There has never been a more difficult time to be Catholic.
Each day, it seems, yet another priest is in the spotlight, facing allegations of sexual abuse. The Boston archdiocese of Cardinal Bernard Law is at the forefront of the scandal, where 86 defendants have already sued the church over allegations of abuse by former priest John Geoghan. Officials believe the defrocked priest may have accumulated as many as 200 victims.
In this morning's Arizona Republic, a Florida man alleges that he was forced to participate in a church-operated boy-sex ring in Miami several decades ago.
The scandals continue.
On the front page of the Republic this morning, there is another story of a priest who had sex andit was almost a relief to read that this case involved a cleric who claims to have had consensual sex with an adult female.
And it is in that relief that we reveal our shame. We embrace the knowledge that this case, too, may cast a shadow over the Roman Catholic Church but not one so dark as those cast by crimes against minor children.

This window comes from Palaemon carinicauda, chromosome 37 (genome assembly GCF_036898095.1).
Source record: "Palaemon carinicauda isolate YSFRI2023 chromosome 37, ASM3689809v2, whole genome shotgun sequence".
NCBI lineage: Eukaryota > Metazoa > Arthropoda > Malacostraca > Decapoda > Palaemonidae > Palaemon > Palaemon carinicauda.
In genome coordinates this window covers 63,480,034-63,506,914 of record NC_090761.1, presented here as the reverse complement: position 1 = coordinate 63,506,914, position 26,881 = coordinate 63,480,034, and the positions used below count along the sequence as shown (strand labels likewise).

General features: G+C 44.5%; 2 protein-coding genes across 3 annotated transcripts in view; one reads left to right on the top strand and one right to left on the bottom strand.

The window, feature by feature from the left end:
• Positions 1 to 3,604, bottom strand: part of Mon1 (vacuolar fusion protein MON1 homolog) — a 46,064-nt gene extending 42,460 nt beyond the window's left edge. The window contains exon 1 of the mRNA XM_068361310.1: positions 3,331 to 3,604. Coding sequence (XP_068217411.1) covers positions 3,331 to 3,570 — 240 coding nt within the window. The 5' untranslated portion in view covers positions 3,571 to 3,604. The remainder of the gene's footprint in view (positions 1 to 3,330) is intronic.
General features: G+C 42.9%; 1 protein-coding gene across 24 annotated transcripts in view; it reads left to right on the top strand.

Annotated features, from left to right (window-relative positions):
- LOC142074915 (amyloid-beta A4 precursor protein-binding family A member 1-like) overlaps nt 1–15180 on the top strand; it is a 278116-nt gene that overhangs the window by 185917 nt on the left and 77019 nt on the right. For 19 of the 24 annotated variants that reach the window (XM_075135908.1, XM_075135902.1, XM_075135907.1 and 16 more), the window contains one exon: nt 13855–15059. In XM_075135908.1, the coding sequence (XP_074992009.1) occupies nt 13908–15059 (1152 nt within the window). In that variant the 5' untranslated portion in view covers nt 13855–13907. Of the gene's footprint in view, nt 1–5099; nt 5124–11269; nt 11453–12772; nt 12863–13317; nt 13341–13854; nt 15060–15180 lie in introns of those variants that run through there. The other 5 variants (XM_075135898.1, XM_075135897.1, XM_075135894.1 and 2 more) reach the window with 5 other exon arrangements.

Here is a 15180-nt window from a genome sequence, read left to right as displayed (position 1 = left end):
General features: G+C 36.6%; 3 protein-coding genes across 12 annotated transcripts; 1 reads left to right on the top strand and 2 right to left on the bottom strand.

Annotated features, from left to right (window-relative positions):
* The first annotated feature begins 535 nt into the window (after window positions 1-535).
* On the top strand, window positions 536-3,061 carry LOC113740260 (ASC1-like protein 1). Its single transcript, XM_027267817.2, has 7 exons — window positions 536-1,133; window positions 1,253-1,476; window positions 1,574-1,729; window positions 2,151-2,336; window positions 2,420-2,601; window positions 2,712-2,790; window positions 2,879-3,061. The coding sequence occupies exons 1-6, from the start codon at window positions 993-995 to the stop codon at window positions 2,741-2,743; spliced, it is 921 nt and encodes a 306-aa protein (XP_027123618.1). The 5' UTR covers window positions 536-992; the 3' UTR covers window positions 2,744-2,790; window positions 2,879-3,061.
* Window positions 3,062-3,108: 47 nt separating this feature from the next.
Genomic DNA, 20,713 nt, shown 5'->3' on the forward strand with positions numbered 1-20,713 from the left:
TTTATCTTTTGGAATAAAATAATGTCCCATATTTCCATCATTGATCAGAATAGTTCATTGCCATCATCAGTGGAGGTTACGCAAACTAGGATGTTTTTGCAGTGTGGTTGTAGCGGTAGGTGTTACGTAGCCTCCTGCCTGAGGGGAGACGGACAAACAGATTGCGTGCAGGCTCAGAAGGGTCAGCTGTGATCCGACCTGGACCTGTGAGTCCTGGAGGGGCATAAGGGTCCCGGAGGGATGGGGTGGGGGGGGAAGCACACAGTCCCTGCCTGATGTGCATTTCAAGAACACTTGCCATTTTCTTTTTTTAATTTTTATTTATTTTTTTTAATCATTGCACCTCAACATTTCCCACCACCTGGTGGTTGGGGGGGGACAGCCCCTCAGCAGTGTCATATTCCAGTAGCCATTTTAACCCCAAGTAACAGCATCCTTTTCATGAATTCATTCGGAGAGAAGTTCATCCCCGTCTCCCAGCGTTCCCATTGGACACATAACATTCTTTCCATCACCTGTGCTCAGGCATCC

That relief should fuel our anger. We should be angry that the increasing number of sexual allegations are shaking the Catholic church to its very foundation.
And we also should embrace our faith.
While the legal system and church leaders handle the wretched offenders, we should look at the work being done by God's servants in our communities priests who, on an Easter Sunday morning, can lift the spirits of the faithful so high they can nearly touch the face of God.
There has never been a more difficult time to be Catholic. And there has never been a more important time to hold fast to our faith.
Jerry Thebado, editor